This is part 4 of my blog series on courage. I am dissecting the six (alleged) attributes of courage. To recap, the first three attributes are: feeling fear but choosing to act, persevering in the face of adversity, and following your heart.
The fourth attribute is expanding your horizons and letting go of the familiar. We can all think of people who are willing to do this. In my mind, one of the most courageous ways to exhibit this is by being open to reading materials that are contrary to your own views, and being willing to learn from the experience. It sounds small, but it is not. How many Christians are afraid to read a book about atheism? A lot. However, how will you grow in your faith if you can’t understand opposing points of view?
My model for this attribute is my husband, Eric. He is 48 (tomorrow!) and for most of his life, he traveled rarely. When he did travel, it was to fun and familiar places. Nothing wrong with that–but if that’s all you do, you are missing out. Eric took a huge leap of faith a few years ago and decided to sign up for a mission trip in India with Operation Smile, a non-profit that performs cleft palate and other facial deformity surgeries in the majority world, where there is a lack of funds or medical care, or both, to undergo these surgeries. The life changes that these surgeries bring are amazing–in some cultures, children and adults with cleft palates and facial deformities are considered cursed, and they are shunned. The surgeries literally change the prospects of these people.
Eric had never been to India. To be quite frank, Eric had never really traveled anywhere that could be considered anything other than “white” and “resort-like.” He had never taken a train with thousands of people. He had never ridden on a bus with chickens. He had never encountered a culture so different from the U.S.–the sights, the sounds, the smells of India were overwhelming at first, and then completely intoxicating as he experienced the beauty of the country.
The experience of working with people who have endured years of social stigma and malnutrition, among other problems, related to the facial deformities was life-changing. And it never would have happened if he hadn’t been willing to let go of the familiar, suburban existence that is his life. That letting go has turned into a habit. He leaves this Sunday for China on another Operation Smile mission. He’s hooked on letting go of the familiar.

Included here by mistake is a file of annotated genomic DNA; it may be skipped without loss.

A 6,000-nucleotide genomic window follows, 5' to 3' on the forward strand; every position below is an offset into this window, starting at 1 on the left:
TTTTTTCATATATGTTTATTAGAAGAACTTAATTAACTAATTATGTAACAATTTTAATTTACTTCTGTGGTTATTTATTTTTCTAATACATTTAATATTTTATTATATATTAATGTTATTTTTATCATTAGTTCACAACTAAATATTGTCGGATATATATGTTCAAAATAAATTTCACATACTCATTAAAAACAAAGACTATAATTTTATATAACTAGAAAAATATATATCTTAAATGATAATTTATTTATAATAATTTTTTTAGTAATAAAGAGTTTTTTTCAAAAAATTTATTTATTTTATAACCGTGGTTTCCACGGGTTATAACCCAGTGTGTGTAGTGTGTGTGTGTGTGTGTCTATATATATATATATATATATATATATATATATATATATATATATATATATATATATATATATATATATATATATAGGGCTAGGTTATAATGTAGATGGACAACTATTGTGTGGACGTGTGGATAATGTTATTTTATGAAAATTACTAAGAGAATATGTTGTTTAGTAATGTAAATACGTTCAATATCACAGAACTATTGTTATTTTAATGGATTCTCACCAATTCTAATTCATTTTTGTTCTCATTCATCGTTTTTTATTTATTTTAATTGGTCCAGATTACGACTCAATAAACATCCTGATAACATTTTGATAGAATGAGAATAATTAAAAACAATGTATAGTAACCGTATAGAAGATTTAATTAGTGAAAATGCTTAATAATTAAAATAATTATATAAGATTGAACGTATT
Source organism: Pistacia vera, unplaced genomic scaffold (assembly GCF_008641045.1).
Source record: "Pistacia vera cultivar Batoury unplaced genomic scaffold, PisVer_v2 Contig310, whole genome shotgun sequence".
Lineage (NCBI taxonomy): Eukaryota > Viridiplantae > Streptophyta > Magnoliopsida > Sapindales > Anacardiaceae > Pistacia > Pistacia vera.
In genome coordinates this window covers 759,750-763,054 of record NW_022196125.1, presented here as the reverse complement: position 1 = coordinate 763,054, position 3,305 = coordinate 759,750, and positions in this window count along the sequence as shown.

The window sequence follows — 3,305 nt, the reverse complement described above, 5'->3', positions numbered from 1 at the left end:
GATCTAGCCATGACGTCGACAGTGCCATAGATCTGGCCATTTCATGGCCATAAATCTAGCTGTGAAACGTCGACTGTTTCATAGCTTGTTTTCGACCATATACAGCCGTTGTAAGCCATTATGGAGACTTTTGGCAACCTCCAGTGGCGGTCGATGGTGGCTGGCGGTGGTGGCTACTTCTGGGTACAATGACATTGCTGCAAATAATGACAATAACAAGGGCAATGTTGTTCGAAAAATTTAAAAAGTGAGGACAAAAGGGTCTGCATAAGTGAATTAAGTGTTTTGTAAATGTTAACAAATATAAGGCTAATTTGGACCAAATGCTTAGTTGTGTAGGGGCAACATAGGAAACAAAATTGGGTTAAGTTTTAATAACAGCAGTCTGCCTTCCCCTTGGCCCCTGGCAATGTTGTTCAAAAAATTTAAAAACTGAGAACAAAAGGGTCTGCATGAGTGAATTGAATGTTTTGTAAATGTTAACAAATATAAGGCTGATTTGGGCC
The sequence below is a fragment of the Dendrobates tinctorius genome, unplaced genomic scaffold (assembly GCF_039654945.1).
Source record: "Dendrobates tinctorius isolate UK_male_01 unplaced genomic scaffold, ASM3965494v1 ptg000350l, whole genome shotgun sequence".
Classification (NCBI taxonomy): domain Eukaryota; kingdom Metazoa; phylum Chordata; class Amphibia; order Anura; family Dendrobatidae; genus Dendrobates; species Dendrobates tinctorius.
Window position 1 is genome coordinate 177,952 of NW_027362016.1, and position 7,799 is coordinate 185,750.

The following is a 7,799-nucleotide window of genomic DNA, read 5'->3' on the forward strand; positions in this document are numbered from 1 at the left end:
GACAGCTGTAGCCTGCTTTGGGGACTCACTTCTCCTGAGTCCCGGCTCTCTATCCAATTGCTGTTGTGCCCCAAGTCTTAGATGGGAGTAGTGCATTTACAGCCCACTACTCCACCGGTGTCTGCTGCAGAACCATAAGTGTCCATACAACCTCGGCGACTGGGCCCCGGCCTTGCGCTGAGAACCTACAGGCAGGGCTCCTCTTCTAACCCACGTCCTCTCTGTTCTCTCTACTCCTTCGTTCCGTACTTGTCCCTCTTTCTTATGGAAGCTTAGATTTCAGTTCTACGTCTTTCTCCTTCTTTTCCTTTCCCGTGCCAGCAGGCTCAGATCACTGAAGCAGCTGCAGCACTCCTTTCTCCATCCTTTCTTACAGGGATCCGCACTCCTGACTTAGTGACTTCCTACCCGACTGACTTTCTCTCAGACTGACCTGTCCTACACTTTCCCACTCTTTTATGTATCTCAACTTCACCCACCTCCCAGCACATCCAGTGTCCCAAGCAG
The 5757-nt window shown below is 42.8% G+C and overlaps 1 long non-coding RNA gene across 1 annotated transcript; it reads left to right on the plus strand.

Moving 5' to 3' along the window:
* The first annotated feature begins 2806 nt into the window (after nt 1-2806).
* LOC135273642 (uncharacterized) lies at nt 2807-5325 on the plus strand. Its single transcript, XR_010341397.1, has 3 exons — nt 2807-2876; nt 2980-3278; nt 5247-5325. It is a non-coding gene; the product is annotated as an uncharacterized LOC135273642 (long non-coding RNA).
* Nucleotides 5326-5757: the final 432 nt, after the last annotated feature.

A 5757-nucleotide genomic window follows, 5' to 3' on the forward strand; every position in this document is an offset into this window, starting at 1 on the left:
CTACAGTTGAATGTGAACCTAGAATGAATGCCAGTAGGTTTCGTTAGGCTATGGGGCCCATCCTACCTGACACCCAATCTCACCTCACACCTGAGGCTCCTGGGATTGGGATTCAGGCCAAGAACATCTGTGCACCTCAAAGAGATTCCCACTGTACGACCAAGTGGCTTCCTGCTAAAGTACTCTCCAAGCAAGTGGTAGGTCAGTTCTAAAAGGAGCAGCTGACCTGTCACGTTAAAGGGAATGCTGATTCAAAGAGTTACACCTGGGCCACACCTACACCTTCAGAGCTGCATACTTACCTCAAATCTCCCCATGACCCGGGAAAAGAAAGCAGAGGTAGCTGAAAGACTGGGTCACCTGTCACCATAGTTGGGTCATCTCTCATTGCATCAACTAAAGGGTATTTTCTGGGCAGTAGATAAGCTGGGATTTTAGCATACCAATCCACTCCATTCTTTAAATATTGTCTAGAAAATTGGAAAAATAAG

One unlikely candidate for a courage award, who lived thousands of years ago, also was willing to let go of the familiar and expand his horizons (and influence) exponentially. Moses was brave in lots of ways, but when God asked him to go into Egypt to speak to Pharoah, and free Moses’ people, the Israelites, Moses was not terribly intrigued by the idea. Moses fled from Egypt years ago, after a slight misunderstanding (actually, a murder) involving an Egyptian who was beating an Israelite. Moses took care of the Egyptian, buried him, and fled. Needless to say, Moses was very comfortable in his new town of Midian, even if he wasn’t exactly on the greatest career path (he shepherded his father-in-law’s animals).
Moses was tending the flock when God made the request. Moses posed the typical questions we all might pose when there is a new challenge ahead of us but we feel so unworthy and unqualified. His argument to God went something like this:
- Why are you asking me? (I don’t even own my own sheep!)
- When they ask me who sent me, what do I say? (I’m my father-in-law’s lackey, and lack street cred)
- What do I do when they don’t believe me? (They will clearly laugh in my face)
- Also, what are we going to do about the fact that I am “slow of speech?” (I am a horrible public speaker and probably will faint at the sight of an audience)
- And last, why can’t you PLEASE send someone else? (Did I mention my father-in-law wants his animals back?)
God had to get angry with Moses, but Moses finally decided to take the challenge. He didn’t sound too happy about it, though. He went back to his father-in-law and said, “I’m going back to Egypt to see if any of my people are alive.” (Moses was also a glass-half-empty kind of guy at the time too).
Anyway, Moses, armed with some crazy miracles God gave him to use if necessary, went into Egypt, and it was no easy assignment. It took a long time and a number of plagues before he literally wore down Pharoah, and the Israelites were freed.
Then Moses set off on his next reluctant mission, wandering around for 40 years with moaning Israelites following him.
Moses, reluctant though he was, willingly expanded his horizons and let go of the familiar shepherd’s staff, trading it in for some crazy miracle props, adventurous trips and one fabulous stroll through the Red Sea.
Am I saying my husband is like Moses? No. Except for the hair color.
But I am saying that there are examples all around us of people stepping out of their comfort zones and making impacts on other people’s lives every day, in large and small ways.
When did you last really step out of your comfort zone for the benefit of someone else?